Some people used to complain that the “veterinarians have a license to print money”, but even the vets today are feeling the squeeze of the recession as pet owning customers spend less on grooming, tooth cleaning, stays at kennels, vaccinations, toys, and flea medicine. Tragically, some pet owners who have lost their jobs and their homes cannot afford to pay for their animal companion’s needs anymore and the pets end upon the streets.
Kirk Verner (a.k.a The Somnambulist) goes places so you do not have to. In this podcast he goes deep inside a dangerous mine. Listen to his amazing journey:
By Kathy Tapley-Milton
Are you feeling fatigued and listless and wonder why? Is everything becoming a monumental effort? Fatigue can be caused by millions of things from being stressed out to serious illness. If your doctor has given you a clean bill of health, but you still don’t have any pep, there are lots of natural ways to make you full of vim and vigour.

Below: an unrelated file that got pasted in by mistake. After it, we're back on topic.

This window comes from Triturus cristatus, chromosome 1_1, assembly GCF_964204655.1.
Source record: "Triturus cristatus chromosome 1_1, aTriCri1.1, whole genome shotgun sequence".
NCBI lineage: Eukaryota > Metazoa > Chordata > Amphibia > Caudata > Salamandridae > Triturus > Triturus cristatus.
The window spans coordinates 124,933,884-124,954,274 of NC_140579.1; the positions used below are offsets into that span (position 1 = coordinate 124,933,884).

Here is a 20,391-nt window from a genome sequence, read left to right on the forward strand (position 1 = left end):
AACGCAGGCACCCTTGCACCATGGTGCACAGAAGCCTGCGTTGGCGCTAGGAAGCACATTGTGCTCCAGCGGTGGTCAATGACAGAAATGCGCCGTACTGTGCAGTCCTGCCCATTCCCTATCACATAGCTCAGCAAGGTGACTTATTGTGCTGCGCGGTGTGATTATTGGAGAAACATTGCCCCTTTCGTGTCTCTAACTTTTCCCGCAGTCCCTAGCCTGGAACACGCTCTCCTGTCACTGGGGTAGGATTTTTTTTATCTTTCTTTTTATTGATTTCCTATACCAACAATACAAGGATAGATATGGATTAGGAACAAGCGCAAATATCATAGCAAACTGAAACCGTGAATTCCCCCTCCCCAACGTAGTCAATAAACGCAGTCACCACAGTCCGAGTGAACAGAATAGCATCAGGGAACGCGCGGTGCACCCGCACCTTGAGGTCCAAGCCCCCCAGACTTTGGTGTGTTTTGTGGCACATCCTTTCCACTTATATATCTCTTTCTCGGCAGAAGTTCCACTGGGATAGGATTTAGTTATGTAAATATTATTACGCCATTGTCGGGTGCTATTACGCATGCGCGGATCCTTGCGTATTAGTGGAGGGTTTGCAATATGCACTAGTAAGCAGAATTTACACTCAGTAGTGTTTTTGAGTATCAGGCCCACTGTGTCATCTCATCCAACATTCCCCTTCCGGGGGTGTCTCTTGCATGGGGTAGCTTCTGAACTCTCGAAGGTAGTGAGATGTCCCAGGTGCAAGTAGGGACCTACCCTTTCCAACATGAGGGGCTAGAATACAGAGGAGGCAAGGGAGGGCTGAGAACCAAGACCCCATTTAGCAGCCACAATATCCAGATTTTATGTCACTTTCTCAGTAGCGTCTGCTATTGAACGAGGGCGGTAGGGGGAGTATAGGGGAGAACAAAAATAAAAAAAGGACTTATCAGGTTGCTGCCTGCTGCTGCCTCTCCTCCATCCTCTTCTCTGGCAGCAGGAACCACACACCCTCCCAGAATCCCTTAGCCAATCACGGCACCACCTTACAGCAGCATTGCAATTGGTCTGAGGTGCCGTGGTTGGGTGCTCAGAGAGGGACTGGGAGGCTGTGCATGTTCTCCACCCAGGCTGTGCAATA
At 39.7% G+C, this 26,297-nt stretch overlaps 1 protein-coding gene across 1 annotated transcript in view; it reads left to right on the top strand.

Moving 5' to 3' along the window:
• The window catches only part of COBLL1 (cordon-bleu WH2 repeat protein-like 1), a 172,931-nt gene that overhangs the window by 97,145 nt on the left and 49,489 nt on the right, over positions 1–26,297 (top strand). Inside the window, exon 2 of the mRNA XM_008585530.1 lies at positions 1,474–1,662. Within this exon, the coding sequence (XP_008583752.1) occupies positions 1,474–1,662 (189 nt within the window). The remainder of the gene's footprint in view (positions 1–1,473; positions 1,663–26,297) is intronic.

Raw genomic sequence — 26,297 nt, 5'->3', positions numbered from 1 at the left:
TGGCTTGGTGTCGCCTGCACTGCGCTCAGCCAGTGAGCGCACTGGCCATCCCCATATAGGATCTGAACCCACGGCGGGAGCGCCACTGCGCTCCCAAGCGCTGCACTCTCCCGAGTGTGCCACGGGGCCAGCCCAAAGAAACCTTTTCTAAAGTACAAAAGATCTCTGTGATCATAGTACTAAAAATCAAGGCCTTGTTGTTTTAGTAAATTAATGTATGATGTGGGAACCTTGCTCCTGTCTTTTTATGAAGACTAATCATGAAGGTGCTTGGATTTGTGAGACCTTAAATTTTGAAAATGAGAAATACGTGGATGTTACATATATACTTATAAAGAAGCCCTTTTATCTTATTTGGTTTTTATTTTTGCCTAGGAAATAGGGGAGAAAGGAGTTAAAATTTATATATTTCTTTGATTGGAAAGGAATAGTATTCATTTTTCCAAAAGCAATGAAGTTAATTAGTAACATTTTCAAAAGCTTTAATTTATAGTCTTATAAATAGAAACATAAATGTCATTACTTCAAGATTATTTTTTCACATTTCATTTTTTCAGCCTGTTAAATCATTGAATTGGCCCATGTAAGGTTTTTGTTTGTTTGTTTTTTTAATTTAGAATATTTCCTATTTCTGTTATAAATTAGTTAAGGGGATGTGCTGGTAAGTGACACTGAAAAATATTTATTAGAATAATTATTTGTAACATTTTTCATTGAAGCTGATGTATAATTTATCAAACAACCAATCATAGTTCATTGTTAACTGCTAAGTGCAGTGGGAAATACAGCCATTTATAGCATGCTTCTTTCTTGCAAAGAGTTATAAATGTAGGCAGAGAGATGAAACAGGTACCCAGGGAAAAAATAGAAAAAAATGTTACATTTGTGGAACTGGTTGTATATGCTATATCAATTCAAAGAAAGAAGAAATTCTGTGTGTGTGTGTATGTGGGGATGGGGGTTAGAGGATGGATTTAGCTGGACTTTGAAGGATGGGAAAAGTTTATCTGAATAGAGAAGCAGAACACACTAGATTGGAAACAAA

By Kathy Tapley-Milton
A Gingko tree in Morgantown, U.S.A was planted by Rueben C. Griffitt who was a Union soldier in the Civil War. The tree commemorates the 630 soldiers who died in the notorious Andersonville Prison.
Gingko, a long living memorial, can be planted in most of continental United States, in zones 2 to 9, and some companies sell kits containing everything needed to plant a memorial tree.
Kits can be obtained at: http://www.gifttree.com/p3/6941/Ginkgo_Tree_in_Their_Memory-106.html
Why do you think it is important for women to work together?